I was very amused when I saw these two young tompot blennies (2 cm long) having a play fight, a bit like wolf cubs sorting out their pecking order. You’d think that at their size they should keep hidden away safe from predators. But no, they’re more interested in fighting out in the open!
Take a look at the video here! vimeo.com
What’s this? A little tompot blenny (2cm long) is swimming along the ledge in front of my home. He has just settled out of the plankton having developed from a nearly transparent fish larva into a young tompot blenny. He must have been from an early hatching around the end of June and has spent the last 2 months munching his way in the plankton. Can you see from the video that he is not at all bothered by me watching him? Quite a cheeky little show off, could he be a mini me?
Here’s the link to the video! Hope you enjoy it! vimeo.com
I’m thinking about my babies (tompot blenny larvae) swimming, eating and developing in the plankton, I hope they are OK.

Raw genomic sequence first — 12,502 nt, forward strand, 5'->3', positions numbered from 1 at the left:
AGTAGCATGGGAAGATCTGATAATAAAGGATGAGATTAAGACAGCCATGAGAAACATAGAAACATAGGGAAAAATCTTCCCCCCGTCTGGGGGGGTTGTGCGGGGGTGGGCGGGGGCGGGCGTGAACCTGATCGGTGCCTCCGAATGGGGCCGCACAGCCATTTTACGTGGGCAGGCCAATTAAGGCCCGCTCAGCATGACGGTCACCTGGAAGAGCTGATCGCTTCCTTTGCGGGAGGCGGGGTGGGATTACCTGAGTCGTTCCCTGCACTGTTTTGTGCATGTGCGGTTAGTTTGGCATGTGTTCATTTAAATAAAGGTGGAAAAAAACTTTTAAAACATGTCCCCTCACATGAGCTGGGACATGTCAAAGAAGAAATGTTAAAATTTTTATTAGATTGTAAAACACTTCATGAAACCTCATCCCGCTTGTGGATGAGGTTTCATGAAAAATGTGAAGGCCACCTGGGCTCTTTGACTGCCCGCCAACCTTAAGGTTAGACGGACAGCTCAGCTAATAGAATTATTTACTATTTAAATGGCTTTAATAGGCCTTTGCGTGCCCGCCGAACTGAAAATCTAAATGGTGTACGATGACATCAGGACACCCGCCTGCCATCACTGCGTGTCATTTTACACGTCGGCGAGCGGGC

It reminded me of this excellent video called ‘The Power of Plankton’ from SAHFOS* which promotes the importance of plankton – the amazing drifting part of my underwater world.
Did you know that the PLANT PLANKTON (phytoplankton) PRODUCES almost 50% of the WORLD’S OXYGEN? That’s one of the reasons why caring for our seas is so important!
By watching the video I also learnt that my babies are classed as MEROPLANKTON, along with the eggs, larvae and juveniles of many different types of fish. This also includes the young stages of other marine animals such as barnacles, crabs, starfish and sea anemones.
You can watch this video and learn all about these things for yourself here: wtru.st
Many thanks to SAHFOS *Sir Alister Hardy Foundation for Ocean Science www.sahfos.ac.uk for producing ‘The Power of the Plankton’ video.